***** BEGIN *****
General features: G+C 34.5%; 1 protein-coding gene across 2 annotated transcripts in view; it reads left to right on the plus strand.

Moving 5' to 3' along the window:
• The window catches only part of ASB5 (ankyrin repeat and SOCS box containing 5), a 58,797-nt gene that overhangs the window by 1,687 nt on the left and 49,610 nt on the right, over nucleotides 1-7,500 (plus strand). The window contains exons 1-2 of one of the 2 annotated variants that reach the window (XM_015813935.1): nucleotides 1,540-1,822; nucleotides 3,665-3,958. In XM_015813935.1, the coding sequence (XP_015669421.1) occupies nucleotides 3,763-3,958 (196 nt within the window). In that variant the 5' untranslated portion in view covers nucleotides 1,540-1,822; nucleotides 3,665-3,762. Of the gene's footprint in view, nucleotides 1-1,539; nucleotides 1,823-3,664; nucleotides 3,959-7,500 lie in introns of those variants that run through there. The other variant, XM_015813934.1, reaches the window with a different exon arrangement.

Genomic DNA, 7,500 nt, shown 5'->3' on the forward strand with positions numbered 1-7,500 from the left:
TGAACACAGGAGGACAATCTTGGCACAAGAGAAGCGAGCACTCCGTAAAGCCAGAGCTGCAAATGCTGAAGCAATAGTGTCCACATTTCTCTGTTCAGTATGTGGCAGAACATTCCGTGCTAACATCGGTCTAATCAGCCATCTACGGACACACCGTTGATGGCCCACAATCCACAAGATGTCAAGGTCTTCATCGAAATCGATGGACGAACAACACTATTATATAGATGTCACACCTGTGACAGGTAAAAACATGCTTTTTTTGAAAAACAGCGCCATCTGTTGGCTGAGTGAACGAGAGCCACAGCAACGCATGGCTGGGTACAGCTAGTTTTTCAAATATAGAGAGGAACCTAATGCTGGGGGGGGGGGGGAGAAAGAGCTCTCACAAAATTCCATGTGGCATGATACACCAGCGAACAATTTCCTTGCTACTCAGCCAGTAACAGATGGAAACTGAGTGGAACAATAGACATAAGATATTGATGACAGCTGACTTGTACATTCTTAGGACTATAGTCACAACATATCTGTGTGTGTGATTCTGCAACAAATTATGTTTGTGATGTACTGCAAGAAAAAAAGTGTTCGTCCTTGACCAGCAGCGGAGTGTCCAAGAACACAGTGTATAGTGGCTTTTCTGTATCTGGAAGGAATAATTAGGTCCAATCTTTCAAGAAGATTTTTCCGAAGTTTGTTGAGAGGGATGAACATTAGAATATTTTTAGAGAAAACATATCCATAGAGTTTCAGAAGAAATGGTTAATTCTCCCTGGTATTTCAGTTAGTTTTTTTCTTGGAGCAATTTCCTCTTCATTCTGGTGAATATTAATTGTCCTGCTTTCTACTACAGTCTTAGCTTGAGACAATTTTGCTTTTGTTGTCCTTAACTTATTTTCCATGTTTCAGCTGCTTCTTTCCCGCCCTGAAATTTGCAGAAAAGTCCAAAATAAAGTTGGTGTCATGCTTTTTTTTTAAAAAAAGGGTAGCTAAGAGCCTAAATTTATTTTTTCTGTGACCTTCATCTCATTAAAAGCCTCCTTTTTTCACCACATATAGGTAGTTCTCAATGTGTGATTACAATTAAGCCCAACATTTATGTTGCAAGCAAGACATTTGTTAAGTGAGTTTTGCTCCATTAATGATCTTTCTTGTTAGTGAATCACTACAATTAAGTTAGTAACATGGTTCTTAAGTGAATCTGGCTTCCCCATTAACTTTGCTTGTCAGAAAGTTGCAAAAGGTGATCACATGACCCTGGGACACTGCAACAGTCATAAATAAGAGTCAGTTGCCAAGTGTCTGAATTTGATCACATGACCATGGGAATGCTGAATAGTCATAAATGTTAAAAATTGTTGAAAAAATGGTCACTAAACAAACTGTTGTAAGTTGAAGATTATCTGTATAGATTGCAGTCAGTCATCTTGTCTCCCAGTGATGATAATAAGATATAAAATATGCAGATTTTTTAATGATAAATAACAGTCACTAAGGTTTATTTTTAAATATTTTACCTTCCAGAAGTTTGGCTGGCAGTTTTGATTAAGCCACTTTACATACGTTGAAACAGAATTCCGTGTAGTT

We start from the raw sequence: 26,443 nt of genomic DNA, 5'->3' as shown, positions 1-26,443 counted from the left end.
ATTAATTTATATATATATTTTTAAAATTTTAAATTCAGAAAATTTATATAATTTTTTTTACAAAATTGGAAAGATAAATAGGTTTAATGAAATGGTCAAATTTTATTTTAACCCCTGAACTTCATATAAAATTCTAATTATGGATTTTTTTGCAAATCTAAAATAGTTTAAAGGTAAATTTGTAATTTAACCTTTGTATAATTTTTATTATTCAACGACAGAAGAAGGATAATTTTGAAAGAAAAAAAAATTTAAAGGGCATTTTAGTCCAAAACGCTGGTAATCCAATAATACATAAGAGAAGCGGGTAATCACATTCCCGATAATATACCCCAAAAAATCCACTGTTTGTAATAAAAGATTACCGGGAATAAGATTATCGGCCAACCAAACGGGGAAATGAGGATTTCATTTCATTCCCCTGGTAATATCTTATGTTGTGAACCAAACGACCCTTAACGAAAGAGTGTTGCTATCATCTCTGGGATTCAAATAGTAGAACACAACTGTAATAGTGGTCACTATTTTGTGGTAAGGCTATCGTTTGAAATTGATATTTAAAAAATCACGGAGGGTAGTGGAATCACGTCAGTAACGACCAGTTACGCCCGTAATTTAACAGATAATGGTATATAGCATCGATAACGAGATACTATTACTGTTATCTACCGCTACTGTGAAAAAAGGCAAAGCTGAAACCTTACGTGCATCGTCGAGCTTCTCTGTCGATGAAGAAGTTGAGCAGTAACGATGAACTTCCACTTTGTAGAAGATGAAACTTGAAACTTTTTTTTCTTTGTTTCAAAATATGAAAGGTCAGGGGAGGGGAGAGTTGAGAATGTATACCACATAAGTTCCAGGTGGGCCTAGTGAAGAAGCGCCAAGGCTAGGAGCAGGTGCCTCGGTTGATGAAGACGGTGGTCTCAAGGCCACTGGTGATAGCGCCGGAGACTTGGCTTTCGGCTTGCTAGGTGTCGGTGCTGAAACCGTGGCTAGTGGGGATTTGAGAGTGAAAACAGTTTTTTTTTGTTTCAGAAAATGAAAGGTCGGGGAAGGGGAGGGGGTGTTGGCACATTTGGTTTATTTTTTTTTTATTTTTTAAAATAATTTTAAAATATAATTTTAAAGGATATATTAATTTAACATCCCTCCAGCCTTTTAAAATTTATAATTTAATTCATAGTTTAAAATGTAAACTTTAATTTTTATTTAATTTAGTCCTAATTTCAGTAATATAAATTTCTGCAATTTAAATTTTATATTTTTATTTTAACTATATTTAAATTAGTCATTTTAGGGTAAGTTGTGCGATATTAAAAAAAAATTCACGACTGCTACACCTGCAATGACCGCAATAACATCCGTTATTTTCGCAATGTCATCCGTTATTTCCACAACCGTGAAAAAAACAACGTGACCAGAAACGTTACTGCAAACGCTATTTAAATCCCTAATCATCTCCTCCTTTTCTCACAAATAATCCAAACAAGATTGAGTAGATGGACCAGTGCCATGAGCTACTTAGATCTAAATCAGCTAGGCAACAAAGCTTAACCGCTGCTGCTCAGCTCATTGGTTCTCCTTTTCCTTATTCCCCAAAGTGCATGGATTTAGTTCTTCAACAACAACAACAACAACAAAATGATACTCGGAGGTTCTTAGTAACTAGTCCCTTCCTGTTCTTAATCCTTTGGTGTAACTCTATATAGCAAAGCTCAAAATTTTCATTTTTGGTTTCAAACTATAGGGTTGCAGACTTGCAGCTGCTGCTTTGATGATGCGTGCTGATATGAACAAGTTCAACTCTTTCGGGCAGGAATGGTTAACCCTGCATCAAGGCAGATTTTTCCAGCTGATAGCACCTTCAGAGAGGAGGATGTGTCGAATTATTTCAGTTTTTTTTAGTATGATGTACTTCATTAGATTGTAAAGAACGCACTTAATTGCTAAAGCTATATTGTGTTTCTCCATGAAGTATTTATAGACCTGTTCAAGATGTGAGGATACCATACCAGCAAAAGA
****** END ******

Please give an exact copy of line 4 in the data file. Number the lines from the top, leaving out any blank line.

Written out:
Genomic DNA, 7,500 nt, shown 5'->3' on the forward strand with positions numbered 1-7,500 from the left: